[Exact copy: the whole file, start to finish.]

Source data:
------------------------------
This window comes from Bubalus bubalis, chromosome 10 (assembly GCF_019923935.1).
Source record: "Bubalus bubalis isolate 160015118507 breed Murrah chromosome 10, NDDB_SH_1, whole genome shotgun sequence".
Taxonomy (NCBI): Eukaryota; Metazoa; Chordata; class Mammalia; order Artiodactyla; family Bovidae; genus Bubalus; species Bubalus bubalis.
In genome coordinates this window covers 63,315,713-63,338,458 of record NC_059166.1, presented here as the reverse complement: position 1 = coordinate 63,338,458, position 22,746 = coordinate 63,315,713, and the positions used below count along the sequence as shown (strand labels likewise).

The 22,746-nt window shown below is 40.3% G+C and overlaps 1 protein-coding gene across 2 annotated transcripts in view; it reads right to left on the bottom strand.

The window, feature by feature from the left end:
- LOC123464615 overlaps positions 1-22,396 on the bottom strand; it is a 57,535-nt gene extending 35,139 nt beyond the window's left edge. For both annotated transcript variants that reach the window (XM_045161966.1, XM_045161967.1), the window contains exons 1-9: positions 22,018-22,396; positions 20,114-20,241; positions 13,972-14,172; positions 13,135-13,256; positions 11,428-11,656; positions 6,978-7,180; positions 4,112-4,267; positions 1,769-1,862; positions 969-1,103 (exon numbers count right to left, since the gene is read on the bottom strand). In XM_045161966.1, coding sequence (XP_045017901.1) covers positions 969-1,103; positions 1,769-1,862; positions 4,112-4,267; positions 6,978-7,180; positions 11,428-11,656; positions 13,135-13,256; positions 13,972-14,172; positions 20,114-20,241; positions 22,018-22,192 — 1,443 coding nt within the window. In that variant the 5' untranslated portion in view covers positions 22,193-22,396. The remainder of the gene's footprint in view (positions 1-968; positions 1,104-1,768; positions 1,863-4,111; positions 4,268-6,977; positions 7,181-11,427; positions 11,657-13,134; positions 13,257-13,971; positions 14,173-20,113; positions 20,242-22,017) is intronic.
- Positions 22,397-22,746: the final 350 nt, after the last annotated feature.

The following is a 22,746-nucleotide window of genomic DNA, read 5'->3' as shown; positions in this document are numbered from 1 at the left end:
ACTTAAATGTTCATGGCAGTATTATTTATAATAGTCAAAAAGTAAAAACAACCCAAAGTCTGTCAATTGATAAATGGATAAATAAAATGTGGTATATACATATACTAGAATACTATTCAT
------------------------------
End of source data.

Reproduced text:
This window comes from Bubalus bubalis, chromosome 10 (assembly GCF_019923935.1).
Source record: "Bubalus bubalis isolate 160015118507 breed Murrah chromosome 10, NDDB_SH_1, whole genome shotgun sequence".
Taxonomy (NCBI): Eukaryota; Metazoa; Chordata; class Mammalia; order Artiodactyla; family Bovidae; genus Bubalus; species Bubalus bubalis.
In genome coordinates this window covers 63,315,713-63,338,458 of record NC_059166.1, presented here as the reverse complement: position 1 = coordinate 63,338,458, position 22,746 = coordinate 63,315,713, and the positions used below count along the sequence as shown (strand labels likewise).

The 22,746-nt window shown below is 40.3% G+C and overlaps 1 protein-coding gene across 2 annotated transcripts in view; it reads right to left on the bottom strand.

The window, feature by feature from the left end:
- LOC123464615 overlaps positions 1-22,396 on the bottom strand; it is a 57,535-nt gene extending 35,139 nt beyond the window's left edge. For both annotated transcript variants that reach the window (XM_045161966.1, XM_045161967.1), the window contains exons 1-9: positions 22,018-22,396; positions 20,114-20,241; positions 13,972-14,172; positions 13,135-13,256; positions 11,428-11,656; positions 6,978-7,180; positions 4,112-4,267; positions 1,769-1,862; positions 969-1,103 (exon numbers count right to left, since the gene is read on the bottom strand). In XM_045161966.1, coding sequence (XP_045017901.1) covers positions 969-1,103; positions 1,769-1,862; positions 4,112-4,267; positions 6,978-7,180; positions 11,428-11,656; positions 13,135-13,256; positions 13,972-14,172; positions 20,114-20,241; positions 22,018-22,192 — 1,443 coding nt within the window. In that variant the 5' untranslated portion in view covers positions 22,193-22,396. The remainder of the gene's footprint in view (positions 1-968; positions 1,104-1,768; positions 1,863-4,111; positions 4,268-6,977; positions 7,181-11,427; positions 11,657-13,134; positions 13,257-13,971; positions 14,173-20,113; positions 20,242-22,017) is intronic.
- Positions 22,397-22,746: the final 350 nt, after the last annotated feature.

The following is a 22,746-nucleotide window of genomic DNA, read 5'->3' as shown; positions in this document are numbered from 1 at the left end:
ACTTAAATGTTCATGGCAGTATTATTTATAATAGTCAAAAAGTAAAAACAACCCAAAGTCTGTCAATTGATAAATGGATAAATAAAATGTGGTATATACATATACTAGAATACTATTCAT